God uses your faith to mold your character. Character is the manifestation of what you are becoming. Strong moral character results from consistent correct choices in the trials and testing of life. Your faith can guide you to those correct choices. Clearly, it is what you do and what you think about that determine what you are and what you will become. Therefore, the choices you make need to be inspired by the Lord. Others can encourage you to make the right decisions, but those choices must not be prescribed by them. You need to ponder, pray, and exercise faith to willingly make choices consistent with the teachings of the Master. Such choices are made with trust in things that are believed and when acted upon will be confirmed. Only enough guidance is given to lead you aright and not to weaken your growing character. That guidance will solidify your trust in Heavenly Father and the Savior.
Faith will forge strength of character available to you in times of urgent need. Such character is not developed in moments of great challenge or temptation. That is when it is used. Character is woven patiently from threads of principle, doctrine, and obedience. In James we read: “The trying of your faith worketh patience. But let patience have her perfect work, that ye may be perfect and entire, wanting nothing.” The bedrock of character is integrity. Worthy character will strengthen your capacity to obediently respond to the direction of the Spirit. Righteous character is what you are becoming. It is more important than what you own, what you have learned, or what goals you have accomplished. It allows you to be trusted. Righteous character provides the foundation of spiritual strength. It enables you in times of trial and testing to make difficult, extremely important decisions correctly even when they seem overpowering. I testify that neither Satan nor any other power can weaken or destroy your growing character. Only you could do that through disobedience.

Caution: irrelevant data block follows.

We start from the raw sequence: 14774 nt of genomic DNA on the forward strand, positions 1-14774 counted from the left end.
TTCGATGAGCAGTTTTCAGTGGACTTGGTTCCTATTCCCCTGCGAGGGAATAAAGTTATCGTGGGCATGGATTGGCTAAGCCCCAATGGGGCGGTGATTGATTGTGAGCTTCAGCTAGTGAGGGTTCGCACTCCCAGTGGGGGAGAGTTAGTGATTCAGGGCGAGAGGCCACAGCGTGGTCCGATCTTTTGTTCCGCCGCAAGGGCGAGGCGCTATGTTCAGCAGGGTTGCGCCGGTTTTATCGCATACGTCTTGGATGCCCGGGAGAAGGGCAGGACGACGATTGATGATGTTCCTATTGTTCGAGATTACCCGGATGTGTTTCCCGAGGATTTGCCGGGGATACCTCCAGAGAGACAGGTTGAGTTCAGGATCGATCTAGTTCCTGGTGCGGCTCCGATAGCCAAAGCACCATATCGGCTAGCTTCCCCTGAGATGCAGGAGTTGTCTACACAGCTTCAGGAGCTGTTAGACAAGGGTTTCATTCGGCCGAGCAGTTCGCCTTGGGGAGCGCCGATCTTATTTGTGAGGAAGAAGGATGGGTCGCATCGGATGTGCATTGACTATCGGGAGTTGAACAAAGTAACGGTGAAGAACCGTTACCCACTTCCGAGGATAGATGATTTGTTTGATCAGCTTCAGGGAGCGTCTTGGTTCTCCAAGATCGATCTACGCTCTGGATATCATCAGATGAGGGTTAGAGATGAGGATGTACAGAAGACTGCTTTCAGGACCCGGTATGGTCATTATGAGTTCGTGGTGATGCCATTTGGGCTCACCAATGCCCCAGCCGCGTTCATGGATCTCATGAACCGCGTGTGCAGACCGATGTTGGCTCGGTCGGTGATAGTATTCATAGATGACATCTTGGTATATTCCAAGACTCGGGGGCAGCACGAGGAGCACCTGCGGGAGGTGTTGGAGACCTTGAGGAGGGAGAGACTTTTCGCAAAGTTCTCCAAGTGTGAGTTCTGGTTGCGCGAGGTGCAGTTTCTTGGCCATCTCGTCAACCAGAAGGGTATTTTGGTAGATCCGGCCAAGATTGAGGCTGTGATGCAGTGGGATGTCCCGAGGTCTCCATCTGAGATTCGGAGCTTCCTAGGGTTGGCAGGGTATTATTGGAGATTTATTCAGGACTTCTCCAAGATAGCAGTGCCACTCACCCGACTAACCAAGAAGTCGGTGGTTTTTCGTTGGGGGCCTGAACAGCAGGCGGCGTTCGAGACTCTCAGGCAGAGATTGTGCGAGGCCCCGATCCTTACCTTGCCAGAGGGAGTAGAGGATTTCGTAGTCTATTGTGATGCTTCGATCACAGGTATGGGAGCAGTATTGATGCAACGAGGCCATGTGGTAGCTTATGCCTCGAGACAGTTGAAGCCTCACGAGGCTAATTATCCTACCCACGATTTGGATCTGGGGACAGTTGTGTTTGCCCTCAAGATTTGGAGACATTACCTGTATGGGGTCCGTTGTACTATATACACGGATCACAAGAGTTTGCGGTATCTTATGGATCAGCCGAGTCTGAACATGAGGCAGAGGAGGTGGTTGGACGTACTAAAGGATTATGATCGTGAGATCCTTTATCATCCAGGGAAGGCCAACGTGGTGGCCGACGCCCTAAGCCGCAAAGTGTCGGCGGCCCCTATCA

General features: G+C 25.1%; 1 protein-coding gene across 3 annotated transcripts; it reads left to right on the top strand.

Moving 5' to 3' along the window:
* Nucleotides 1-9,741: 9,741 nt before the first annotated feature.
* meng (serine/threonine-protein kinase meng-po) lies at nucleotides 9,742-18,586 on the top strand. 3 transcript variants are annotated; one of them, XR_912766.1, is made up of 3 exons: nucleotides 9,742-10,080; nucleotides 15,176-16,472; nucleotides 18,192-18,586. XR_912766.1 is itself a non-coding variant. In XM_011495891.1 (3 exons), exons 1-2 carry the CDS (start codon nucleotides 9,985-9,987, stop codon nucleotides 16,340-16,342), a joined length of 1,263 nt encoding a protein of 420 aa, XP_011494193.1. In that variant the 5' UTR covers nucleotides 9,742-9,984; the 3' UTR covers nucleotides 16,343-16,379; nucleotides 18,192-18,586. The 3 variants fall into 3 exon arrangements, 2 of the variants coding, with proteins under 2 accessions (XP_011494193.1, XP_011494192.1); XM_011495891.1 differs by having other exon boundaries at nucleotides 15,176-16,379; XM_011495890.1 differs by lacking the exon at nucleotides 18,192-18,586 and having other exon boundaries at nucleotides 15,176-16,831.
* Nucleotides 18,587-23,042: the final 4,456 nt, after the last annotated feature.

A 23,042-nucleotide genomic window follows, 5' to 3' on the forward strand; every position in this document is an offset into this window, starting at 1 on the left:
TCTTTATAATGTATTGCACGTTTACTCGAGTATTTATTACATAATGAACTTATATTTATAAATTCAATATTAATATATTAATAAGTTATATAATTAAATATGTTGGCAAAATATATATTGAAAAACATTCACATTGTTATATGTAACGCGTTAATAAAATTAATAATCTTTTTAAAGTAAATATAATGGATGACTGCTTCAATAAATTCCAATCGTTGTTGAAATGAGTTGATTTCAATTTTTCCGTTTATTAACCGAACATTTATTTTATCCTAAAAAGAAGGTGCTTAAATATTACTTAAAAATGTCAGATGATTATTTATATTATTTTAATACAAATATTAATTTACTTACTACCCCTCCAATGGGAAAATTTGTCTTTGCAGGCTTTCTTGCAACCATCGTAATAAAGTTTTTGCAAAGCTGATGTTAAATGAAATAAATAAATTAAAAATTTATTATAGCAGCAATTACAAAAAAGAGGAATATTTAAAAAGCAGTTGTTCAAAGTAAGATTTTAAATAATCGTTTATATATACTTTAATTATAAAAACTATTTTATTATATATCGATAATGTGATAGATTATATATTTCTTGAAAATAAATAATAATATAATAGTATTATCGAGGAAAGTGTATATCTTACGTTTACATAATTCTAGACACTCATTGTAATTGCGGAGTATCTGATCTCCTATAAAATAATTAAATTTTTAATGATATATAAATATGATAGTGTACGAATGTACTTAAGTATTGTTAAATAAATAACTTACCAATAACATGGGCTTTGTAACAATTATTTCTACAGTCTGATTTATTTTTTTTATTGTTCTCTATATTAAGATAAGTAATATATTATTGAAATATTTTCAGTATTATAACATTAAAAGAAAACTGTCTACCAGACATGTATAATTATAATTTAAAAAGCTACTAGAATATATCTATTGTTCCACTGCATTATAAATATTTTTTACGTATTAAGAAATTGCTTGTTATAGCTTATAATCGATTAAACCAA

Richard G. Scott, “The Sustaining Power of Faith in Times of Uncertainty and Testing,” Ensign, May 2003, 75